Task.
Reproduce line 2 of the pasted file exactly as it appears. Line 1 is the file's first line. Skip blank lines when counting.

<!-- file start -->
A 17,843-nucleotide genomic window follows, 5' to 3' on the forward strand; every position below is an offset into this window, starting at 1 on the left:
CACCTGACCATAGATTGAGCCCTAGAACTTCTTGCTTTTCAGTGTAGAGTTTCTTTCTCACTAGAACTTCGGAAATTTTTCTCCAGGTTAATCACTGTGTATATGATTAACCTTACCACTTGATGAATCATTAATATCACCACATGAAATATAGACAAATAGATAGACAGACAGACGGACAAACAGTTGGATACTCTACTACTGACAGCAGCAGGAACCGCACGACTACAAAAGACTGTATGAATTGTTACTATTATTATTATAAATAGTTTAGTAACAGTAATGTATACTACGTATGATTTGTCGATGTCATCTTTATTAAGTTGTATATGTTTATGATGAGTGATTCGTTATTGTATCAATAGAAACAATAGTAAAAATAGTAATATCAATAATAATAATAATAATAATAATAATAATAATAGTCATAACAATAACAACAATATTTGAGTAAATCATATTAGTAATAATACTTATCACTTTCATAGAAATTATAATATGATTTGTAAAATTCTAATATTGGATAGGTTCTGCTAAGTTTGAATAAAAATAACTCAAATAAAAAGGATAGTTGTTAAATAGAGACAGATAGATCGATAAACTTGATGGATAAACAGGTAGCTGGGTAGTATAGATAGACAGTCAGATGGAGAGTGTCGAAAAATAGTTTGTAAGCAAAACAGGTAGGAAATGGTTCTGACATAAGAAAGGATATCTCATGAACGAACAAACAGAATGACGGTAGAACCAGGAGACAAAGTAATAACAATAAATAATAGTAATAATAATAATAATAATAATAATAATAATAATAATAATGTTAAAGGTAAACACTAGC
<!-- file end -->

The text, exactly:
CACCTGACCATAGATTGAGCCCTAGAACTTCTTGCTTTTCAGTGTAGAGTTTCTTTCTCACTAGAACTTCGGAAATTTTTCTCCAGGTTAATCACTGTGTATATGATTAACCTTACCACTTGATGAATCATTAATATCACCACATGAAATATAGACAAATAGATAGACAGACAGACGGACAAACAGTTGGATACTCTACTACTGACAGCAGCAGGAACCGCACGACTACAAAAGACTGTATGAATTGTTACTATTATTATTATAAATAGTTTAGTAACAGTAATGTATACTACGTATGATTTGTCGATGTCATCTTTATTAAGTTGTATATGTTTATGATGAGTGATTCGTTATTGTATCAATAGAAACAATAGTAAAAATAGTAATATCAATAATAATAATAATAATAATAATAATAATAATAGTCATAACAATAACAACAATATTTGAGTAAATCATATTAGTAATAATACTTATCACTTTCATAGAAATTATAATATGATTTGTAAAATTCTAATATTGGATAGGTTCTGCTAAGTTTGAATAAAAATAACTCAAATAAAAAGGATAGTTGTTAAATAGAGACAGATAGATCGATAAACTTGATGGATAAACAGGTAGCTGGGTAGTATAGATAGACAGTCAGATGGAGAGTGTCGAAAAATAGTTTGTAAGCAAAACAGGTAGGAAATGGTTCTGACATAAGAAAGGATATCTCATGAACGAACAAACAGAATGACGGTAGAACCAGGAGACAAAGTAATAACAATAAATAATAGTAATAATAATAATAATAATAATAATAATAATAATAATAATGTTAAAGGTAAACACTAGC